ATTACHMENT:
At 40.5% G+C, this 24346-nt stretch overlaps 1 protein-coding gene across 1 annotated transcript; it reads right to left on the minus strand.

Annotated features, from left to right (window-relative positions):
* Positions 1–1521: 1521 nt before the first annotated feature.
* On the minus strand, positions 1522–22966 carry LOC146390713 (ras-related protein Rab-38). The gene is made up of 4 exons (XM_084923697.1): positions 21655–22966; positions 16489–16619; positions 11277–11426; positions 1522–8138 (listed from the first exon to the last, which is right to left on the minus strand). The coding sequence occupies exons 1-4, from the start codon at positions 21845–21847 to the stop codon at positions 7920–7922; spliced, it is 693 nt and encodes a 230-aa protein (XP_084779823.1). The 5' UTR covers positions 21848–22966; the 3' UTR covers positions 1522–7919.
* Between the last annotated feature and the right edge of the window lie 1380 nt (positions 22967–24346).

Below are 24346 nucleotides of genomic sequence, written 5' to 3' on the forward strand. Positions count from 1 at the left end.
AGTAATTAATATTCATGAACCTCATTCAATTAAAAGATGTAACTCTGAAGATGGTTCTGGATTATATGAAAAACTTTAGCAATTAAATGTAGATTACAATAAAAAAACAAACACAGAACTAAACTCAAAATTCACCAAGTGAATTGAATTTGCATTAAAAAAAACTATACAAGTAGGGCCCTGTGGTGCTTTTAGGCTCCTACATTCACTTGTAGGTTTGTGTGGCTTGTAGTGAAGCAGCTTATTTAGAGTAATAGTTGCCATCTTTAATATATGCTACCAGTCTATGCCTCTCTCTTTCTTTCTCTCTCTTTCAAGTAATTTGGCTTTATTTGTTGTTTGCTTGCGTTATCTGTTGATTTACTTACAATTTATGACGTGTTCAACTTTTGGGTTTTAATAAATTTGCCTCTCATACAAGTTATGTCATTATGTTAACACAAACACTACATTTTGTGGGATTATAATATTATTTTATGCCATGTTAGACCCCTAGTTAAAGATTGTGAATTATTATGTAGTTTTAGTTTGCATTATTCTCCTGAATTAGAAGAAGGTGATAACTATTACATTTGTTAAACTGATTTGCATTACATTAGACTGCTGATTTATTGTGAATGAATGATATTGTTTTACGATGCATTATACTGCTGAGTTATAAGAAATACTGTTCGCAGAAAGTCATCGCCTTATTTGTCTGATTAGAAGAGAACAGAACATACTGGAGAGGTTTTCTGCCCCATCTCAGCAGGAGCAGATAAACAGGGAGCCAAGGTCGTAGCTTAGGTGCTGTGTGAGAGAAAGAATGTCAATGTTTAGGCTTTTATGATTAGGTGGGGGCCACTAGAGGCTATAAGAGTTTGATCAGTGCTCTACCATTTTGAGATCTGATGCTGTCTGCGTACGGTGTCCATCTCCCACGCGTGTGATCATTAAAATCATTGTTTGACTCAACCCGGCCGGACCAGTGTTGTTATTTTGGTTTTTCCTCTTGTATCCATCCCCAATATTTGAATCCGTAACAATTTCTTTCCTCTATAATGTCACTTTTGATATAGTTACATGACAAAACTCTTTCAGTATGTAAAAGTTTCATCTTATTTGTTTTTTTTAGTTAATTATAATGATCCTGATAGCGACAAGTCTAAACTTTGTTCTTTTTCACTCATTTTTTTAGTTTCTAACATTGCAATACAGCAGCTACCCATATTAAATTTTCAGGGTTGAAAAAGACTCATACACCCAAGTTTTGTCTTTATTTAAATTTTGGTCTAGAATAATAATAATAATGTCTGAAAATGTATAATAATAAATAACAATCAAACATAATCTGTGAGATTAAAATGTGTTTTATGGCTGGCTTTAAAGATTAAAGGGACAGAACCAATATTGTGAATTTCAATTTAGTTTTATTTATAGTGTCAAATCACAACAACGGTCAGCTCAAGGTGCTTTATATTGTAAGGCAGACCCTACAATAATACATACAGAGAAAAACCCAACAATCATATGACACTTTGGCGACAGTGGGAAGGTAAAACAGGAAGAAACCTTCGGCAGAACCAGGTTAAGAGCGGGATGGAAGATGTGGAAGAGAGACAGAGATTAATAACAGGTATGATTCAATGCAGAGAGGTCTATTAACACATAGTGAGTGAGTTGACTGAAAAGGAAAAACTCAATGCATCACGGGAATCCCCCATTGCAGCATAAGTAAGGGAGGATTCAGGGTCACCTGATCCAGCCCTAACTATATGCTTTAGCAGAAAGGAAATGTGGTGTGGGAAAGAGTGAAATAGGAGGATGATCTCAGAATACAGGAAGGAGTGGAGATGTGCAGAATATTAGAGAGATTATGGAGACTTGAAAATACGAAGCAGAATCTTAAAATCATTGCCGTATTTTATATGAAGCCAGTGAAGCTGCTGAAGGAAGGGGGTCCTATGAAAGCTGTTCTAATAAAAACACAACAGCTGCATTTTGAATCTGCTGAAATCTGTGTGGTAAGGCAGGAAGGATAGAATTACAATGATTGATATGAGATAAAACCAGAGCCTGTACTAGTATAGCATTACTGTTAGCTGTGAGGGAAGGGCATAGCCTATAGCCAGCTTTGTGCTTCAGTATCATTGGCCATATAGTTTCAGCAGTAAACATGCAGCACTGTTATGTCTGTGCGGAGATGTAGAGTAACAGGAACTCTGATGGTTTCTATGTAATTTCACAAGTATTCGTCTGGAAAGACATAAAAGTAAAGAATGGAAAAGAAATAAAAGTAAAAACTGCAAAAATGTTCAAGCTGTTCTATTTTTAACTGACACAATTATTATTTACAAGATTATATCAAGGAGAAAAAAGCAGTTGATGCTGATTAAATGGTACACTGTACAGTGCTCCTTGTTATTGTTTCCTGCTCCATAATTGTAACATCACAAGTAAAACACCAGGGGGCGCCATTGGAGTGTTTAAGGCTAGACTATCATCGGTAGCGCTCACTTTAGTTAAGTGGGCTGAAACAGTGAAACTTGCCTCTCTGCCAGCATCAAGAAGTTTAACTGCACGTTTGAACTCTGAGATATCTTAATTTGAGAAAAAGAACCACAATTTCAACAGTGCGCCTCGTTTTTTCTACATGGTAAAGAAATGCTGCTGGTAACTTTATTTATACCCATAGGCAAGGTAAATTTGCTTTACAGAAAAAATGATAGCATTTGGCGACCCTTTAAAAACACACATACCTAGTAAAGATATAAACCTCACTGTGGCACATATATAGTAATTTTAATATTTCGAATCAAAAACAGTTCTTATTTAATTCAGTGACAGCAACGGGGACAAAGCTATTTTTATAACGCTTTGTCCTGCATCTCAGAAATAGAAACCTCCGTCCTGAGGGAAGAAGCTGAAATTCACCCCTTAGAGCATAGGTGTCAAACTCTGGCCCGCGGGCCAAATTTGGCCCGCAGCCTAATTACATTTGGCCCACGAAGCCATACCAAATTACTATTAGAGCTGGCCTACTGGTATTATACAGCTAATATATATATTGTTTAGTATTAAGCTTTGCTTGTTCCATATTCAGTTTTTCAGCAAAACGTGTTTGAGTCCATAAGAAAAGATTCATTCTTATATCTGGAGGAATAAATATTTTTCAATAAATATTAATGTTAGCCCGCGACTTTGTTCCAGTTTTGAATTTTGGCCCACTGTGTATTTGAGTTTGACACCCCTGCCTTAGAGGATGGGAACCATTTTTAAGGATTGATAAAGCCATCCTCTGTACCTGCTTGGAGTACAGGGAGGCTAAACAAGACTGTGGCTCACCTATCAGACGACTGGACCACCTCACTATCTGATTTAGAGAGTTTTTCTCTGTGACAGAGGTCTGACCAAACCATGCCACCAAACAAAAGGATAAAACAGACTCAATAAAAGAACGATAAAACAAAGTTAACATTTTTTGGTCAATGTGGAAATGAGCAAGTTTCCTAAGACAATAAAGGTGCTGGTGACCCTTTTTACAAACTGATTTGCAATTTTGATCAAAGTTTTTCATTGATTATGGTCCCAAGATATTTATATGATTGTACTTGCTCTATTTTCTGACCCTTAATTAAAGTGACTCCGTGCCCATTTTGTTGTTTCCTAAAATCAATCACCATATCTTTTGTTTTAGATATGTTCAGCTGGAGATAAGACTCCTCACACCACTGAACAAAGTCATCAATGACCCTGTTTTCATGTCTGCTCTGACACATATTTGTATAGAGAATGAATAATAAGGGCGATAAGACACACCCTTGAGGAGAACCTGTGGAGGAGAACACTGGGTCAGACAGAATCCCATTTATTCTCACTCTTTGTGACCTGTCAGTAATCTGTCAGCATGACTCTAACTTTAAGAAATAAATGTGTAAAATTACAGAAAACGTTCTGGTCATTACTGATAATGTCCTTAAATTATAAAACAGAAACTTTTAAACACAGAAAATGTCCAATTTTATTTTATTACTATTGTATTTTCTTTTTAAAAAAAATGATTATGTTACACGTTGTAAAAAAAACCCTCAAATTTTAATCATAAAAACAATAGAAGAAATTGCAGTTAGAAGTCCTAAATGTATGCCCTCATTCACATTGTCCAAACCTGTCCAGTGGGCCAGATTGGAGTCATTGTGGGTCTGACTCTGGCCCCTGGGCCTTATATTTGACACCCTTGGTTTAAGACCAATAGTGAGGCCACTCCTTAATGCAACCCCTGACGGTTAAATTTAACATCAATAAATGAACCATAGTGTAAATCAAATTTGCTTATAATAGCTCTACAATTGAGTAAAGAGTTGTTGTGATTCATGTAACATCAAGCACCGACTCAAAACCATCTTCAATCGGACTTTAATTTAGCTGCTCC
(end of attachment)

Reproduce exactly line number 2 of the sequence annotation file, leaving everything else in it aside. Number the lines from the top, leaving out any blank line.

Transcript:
Annotated features, from left to right (window-relative positions):